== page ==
Boxing History: April 12, 1902 Sam McVey KO 6 George Sullivan, Oxnard, CA.
McVey’s pro debut.
Sam McVea (sometimes spelled “McVey”) was managed by Billy Roche (1902-03), Spider Kelly (1904), Frank Carillo (1906-07), Frank Bernard (1907) and Billy McClain (1912)
McVea held the World Colored Heavyweight Championship.
McVea fought Sam Langford 15 times, Battling Jim Johnson 7 times, Harry Wills 5 times and Jack Johnson 3 times.
McVea took part in a mixed-fighting-style bout against London-based jiu-jitsu master Judoka Tano Matsuda in Paris on December 31, 1908. At the beginning of the fight, McVea charged across the ring, feinted with his left, and ripped a right uppercut to the chin of Matsuda, knocking him out cold. The fight lasted ten seconds.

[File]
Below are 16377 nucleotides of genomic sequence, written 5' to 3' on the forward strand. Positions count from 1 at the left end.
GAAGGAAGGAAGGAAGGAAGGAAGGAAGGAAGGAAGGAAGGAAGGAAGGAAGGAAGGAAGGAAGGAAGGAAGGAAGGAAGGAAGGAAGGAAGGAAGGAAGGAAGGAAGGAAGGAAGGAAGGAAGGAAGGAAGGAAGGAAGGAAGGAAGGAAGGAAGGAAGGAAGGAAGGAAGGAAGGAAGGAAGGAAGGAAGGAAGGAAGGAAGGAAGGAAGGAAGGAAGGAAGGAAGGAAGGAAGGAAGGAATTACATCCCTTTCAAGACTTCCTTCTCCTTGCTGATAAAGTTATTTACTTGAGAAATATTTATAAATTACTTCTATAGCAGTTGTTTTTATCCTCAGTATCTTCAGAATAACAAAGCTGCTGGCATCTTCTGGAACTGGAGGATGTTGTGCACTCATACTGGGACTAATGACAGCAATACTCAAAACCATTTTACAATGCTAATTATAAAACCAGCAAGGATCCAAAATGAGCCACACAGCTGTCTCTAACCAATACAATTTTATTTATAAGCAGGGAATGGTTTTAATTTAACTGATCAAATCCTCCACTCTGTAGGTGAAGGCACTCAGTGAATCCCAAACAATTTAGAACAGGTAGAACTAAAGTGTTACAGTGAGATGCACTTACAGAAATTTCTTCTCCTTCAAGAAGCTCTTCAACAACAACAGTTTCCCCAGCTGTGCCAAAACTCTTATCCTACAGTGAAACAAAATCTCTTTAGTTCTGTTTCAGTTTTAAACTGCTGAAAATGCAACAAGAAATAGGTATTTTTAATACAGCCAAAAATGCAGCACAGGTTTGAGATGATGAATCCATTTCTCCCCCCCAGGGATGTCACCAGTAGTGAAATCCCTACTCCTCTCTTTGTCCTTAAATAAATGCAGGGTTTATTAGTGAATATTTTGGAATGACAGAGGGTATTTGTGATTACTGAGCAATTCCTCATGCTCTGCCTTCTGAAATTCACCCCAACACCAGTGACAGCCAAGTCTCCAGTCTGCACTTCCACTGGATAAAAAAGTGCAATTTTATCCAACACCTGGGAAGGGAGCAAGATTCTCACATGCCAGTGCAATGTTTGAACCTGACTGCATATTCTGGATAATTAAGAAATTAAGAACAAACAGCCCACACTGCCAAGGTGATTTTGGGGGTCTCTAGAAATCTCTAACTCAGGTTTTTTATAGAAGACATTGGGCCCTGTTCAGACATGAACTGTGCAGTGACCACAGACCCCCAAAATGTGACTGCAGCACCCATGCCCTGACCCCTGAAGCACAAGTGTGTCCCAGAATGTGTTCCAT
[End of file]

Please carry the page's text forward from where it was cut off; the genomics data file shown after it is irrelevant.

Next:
In his later years, McVea worked as a trainer and sparring partner for both black and white fighters training for important contests.
McVea died of pneumonia at a hospital in New York City. His funeral and grave marker were paid for by three-time opponent Jack Johnson, who called McVea “the toughest man I ever fought!”